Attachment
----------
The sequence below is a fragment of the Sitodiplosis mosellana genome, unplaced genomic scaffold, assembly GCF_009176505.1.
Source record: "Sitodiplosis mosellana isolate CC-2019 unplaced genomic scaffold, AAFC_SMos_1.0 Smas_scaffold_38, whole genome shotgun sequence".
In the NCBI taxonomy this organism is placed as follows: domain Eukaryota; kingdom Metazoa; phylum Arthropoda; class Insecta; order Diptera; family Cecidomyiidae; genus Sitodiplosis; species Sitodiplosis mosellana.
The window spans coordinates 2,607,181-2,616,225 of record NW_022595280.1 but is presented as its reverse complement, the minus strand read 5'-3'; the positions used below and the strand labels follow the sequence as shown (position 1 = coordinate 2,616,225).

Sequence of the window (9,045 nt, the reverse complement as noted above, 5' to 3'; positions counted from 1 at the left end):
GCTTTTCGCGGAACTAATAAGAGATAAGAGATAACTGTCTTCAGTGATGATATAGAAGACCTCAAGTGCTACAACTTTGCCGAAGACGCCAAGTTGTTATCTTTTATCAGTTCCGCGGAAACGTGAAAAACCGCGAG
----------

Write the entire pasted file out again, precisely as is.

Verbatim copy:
The sequence below is a fragment of the Sitodiplosis mosellana genome, unplaced genomic scaffold, assembly GCF_009176505.1.
Source record: "Sitodiplosis mosellana isolate CC-2019 unplaced genomic scaffold, AAFC_SMos_1.0 Smas_scaffold_38, whole genome shotgun sequence".
In the NCBI taxonomy this organism is placed as follows: domain Eukaryota; kingdom Metazoa; phylum Arthropoda; class Insecta; order Diptera; family Cecidomyiidae; genus Sitodiplosis; species Sitodiplosis mosellana.
The window spans coordinates 2,607,181-2,616,225 of record NW_022595280.1 but is presented as its reverse complement, the minus strand read 5'-3'; the positions used below and the strand labels follow the sequence as shown (position 1 = coordinate 2,616,225).

Sequence of the window (9,045 nt, the reverse complement as noted above, 5' to 3'; positions counted from 1 at the left end):
GCTTTTCGCGGAACTAATAAGAGATAAGAGATAACTGTCTTCAGTGATGATATAGAAGACCTCAAGTGCTACAACTTTGCCGAAGACGCCAAGTTGTTATCTTTTATCAGTTCCGCGGAAACGTGAAAAACCGCGAG